The statistics show a minority of schools which appear far too willing to get vulnerable kids out the door. But they also show schools in areas plagued by gangs and schools serving children with high-levels of need, which are doing everything they can to keep these children close. The truth is, how likely you are to end up excluded is in part down to your background, the state of your mental health and whether you have special education needs. It is also about the attitude of your school. You can be a very vulnerable child, but if you end up in school that cares about you – as the overwhelming majority do – your chances of exclusion are still slim.
I want to challenge the schools that see vulnerable children as a problem to be passed on while celebrating those working with vulnerable kids to give them the stability and support missing from the rest of their lives.
Last week the Education Secretary said when the school door closed to these excluded pupils, another one opened in a more suitable pupil referral unit (PRU) or alternative provision. But this is not always the case. There are some very good PRUs, and some not so good ones. The leaders of the good PRUs tell me that they would much rather be working with pupils within mainstream schools before a child is excluded, because by the time a child has been thrown out things are much harder to repair. Yet their efforts to do this are undermined by having to accommodate children from a minority of schools who should never have been excluded in the first place.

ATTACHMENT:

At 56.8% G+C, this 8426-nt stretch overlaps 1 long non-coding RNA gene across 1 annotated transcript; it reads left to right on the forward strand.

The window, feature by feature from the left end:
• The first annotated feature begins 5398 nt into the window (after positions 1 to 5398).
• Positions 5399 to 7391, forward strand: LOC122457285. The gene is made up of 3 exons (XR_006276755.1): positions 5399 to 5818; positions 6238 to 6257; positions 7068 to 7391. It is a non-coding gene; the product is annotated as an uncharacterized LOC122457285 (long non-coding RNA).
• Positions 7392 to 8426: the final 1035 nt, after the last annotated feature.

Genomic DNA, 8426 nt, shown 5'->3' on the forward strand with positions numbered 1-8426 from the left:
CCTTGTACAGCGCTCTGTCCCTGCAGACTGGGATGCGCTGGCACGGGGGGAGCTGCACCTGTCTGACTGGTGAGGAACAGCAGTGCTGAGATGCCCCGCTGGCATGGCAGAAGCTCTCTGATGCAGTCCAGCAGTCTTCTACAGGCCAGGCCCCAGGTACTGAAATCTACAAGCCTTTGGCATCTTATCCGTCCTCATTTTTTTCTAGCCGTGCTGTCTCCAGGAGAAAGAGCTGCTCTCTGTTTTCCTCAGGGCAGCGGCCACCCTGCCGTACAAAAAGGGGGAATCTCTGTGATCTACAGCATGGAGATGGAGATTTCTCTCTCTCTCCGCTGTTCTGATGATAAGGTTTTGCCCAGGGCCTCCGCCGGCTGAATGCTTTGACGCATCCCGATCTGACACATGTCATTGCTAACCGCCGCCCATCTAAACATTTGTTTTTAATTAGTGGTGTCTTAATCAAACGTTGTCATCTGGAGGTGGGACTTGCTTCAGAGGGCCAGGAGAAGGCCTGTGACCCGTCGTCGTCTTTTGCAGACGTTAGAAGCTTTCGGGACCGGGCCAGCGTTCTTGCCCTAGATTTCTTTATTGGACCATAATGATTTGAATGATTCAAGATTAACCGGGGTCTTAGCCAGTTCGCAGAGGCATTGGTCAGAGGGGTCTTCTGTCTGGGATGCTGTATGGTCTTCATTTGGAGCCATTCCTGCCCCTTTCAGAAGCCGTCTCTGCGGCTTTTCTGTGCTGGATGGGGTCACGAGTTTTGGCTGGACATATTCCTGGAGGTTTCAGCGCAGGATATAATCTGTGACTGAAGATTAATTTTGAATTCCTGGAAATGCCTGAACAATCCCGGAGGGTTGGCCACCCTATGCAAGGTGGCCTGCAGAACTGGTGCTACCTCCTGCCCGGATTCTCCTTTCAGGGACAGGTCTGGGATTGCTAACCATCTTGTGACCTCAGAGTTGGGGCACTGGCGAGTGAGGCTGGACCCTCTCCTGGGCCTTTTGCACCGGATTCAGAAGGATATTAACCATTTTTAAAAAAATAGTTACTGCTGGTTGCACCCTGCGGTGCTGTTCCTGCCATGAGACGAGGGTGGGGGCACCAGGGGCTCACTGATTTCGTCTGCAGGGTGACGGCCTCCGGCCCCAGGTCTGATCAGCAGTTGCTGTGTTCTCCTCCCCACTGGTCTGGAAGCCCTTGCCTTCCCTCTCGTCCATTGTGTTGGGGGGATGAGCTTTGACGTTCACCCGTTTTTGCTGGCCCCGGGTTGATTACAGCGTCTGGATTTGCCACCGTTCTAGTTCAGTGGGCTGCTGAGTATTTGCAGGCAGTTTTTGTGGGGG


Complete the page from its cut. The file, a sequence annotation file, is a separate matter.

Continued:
As the chair of the Education Select Committee, Robert Halfon MP said last week, by the time a child arrives at a PRU they are on a “collusion course with failure”: 74% of children in PRUs are persistently absent, 1% get five good GCSE, more than 40% become NEET when they leave at 16.
The stories I hear from families involved are so consistent that they could almost be a blueprint: a child with high-needs, excluded for disruptive behaviour, precipitating a decline into violence. Many parents I meet identify exclusion as the point when children move from the periphery of gangs to full membership. Gang members are 5.5 times more likely to have been excluded than the rest of the population. 85% of children in Young Offender Institutions have been excluded. Both Local Government Association research and serious case reviews show how gangs prey on excluded children.
I believe we could do much better by these children if we kept them in mainstream schools – as PRU leaders tell me they would like to do. Running a PRU is eye-wateringly expensive. Department for Education figures show the average cost of a place is £33,000 per year – about five times that of a normal school. Imagine if we took that money and invested it into help for vulnerable children within the mainstream settings? Imagine if that money went where children needed help, not just on where they have been excluded?
I think we could also learn a lot from the schools doing this well, and these schools should be getting more support. The children at risk need mental health support, strong relationships and role models in the community and help for their families. They need diversionary activities after school and at weekends and additional support with communication and life skills.
The gang members know how to find these children and so should we, with the same focus and determination, but this time to help.